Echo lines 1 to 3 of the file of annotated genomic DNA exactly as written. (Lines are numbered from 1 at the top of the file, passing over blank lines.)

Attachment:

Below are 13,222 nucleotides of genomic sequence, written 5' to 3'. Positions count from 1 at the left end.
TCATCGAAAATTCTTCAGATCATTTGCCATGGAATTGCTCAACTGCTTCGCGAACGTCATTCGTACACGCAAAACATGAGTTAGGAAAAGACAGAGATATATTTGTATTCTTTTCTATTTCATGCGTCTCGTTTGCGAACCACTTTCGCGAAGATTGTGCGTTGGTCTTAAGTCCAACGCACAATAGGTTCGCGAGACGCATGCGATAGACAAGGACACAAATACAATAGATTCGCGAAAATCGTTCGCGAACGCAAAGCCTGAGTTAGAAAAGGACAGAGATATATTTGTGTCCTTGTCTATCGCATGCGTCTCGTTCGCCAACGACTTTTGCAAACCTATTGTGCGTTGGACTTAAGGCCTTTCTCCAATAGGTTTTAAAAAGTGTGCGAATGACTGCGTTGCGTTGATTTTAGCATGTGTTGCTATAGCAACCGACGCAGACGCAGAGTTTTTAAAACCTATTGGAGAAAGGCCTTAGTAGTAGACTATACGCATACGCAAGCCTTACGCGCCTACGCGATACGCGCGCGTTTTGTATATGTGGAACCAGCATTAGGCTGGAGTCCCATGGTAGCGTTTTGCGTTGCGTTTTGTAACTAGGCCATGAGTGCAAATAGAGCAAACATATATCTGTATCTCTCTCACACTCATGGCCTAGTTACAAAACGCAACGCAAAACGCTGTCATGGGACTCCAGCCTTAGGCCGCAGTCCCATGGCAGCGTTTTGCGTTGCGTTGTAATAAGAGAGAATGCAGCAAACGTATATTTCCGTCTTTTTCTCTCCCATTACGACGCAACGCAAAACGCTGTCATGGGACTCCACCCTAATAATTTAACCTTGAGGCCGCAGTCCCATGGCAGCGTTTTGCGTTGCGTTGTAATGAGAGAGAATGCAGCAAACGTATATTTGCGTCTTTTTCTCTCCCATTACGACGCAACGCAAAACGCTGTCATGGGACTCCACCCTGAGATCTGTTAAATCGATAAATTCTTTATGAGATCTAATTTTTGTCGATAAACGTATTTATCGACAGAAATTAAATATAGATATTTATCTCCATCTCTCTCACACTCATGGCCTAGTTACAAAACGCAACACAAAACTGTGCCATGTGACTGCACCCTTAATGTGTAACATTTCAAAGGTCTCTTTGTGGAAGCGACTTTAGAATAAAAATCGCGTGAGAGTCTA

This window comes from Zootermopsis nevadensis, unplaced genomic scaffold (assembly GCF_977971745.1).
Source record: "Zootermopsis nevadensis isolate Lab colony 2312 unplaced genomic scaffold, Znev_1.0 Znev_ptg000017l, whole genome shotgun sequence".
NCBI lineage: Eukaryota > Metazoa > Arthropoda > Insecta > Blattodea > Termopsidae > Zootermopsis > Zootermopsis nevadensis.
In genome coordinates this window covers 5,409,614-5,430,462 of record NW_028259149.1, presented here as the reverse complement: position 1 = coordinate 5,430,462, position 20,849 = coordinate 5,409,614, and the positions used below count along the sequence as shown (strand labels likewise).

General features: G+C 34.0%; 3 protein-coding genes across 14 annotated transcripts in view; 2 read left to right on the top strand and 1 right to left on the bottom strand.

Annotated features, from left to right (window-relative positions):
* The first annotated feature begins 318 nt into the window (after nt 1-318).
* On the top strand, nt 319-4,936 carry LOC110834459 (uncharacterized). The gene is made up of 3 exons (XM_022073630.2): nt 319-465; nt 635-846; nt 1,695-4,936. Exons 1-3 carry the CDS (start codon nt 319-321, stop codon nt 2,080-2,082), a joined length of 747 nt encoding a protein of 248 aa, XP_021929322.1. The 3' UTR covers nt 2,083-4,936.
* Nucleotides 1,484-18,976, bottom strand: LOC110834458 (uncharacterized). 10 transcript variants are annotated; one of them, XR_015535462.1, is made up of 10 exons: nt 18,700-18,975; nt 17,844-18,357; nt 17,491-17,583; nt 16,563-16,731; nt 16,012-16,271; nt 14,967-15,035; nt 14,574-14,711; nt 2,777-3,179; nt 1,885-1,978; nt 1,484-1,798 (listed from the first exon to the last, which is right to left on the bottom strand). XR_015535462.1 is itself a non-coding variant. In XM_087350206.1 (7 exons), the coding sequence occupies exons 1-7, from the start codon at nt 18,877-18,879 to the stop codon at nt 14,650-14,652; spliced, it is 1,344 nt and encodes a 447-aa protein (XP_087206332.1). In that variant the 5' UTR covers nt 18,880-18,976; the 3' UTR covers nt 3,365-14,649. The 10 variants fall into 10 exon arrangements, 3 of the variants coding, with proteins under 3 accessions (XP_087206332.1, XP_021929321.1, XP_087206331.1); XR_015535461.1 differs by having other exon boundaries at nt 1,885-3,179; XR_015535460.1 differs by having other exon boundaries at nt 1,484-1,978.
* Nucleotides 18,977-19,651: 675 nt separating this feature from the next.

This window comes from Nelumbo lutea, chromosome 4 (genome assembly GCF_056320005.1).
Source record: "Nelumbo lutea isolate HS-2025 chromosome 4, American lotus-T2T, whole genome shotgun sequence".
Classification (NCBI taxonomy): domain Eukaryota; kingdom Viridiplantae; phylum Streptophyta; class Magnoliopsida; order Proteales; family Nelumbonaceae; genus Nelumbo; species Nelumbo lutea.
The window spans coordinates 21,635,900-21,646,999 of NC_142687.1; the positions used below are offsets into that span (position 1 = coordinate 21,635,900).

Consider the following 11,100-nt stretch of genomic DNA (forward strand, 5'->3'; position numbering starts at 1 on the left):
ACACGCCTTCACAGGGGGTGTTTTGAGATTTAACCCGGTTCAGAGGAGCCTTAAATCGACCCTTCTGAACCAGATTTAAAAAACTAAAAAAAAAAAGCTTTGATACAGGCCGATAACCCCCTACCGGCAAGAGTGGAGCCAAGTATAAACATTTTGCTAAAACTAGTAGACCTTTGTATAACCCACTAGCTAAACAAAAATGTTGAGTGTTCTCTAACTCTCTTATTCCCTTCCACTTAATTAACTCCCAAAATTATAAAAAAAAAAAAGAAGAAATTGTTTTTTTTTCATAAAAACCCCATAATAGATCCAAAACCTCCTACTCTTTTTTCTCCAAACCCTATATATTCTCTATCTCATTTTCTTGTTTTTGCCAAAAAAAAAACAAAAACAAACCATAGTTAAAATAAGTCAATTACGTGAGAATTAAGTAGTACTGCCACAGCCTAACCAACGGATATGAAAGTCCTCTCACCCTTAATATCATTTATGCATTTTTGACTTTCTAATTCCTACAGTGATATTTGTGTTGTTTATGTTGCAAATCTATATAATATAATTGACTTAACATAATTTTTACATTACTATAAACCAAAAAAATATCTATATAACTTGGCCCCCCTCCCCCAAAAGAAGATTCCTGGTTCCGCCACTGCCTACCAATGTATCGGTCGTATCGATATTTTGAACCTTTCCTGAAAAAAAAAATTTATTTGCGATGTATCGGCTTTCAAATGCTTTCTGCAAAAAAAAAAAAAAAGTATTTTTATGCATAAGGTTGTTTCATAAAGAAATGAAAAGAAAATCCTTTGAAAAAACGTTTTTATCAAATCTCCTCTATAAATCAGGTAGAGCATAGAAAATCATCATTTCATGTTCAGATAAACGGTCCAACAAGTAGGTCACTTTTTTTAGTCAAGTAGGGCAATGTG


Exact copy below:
Below are 13,222 nucleotides of genomic sequence, written 5' to 3'. Positions count from 1 at the left end.
TCATCGAAAATTCTTCAGATCATTTGCCATGGAATTGCTCAACTGCTTCGCGAACGTCATTCGTACACGCAAAACATGAGTTAGGAAAAGACAGAGATATATTTGTATTCTTTTCTATTTCATGCGTCTCGTTTGCGAACCACTTTCGCGAAGATTGTGCGTTGGTCTTAAGTCCAACGCACAATAGGTTCGCGAGACGCATGCGATAGACAAGGACACAAATACAATAGATTCGCGAAAATCGTTCGCGAACGCAAAGCCTGAGTTAGAAAAGGACAGAGATATATTTGTGTCCTTGTCTATCGCATGCGTCTCGTTCGCCAACGACTTTTGCAAACCTATTGTGCGTTGGACTTAAGGCCTTTCTCCAATAGGTTTTAAAAAGTGTGCGAATGACTGCGTTGCGTTGATTTTAGCATGTGTTGCTATAGCAACCGACGCAGACGCAGAGTTTTTAAAACCTATTGGAGAAAGGCCTTAGTAGTAGACTATACGCATACGCAAGCCTTACGCGCCTACGCGATACGCGCGCGTTTTGTATATGTGGAACCAGCATTAGGCTGGAGTCCCATGGTAGCGTTTTGCGTTGCGTTTTGTAACTAGGCCATGAGTGCAAATAGAGCAAACATATATCTGTATCTCTCTCACACTCATGGCCTAGTTACAAAACGCAACGCAAAACGCTGTCATGGGACTCCAGCCTTAGGCCGCAGTCCCATGGCAGCGTTTTGCGTTGCGTTGTAATAAGAGAGAATGCAGCAAACGTATATTTCCGTCTTTTTCTCTCCCATTACGACGCAACGCAAAACGCTGTCATGGGACTCCACCCTAATAATTTAACCTTGAGGCCGCAGTCCCATGGCAGCGTTTTGCGTTGCGTTGTAATGAGAGAGAATGCAGCAAACGTATATTTGCGTCTTTTTCTCTCCCATTACGACGCAACGCAAAACGCTGTCATGGGACTCCACCCTGAGATCTGTTAAATCGATAAATTCTTTATGAGATCTAATTTTTGTCGATAAACGTATTTATCGACAGAAATTAAATATAGATATTTATCTCCATCTCTCTCACACTCATGGCCTAGTTACAAAACGCAACACAAAACTGTGCCATGTGACTGCACCCTTAATGTGTAACATTTCAAAGGTCTCTTTGTGGAAGCGACTTTAGAATAAAAATCGCGTGAGAGTCTA

This window comes from Zootermopsis nevadensis, unplaced genomic scaffold (assembly GCF_977971745.1).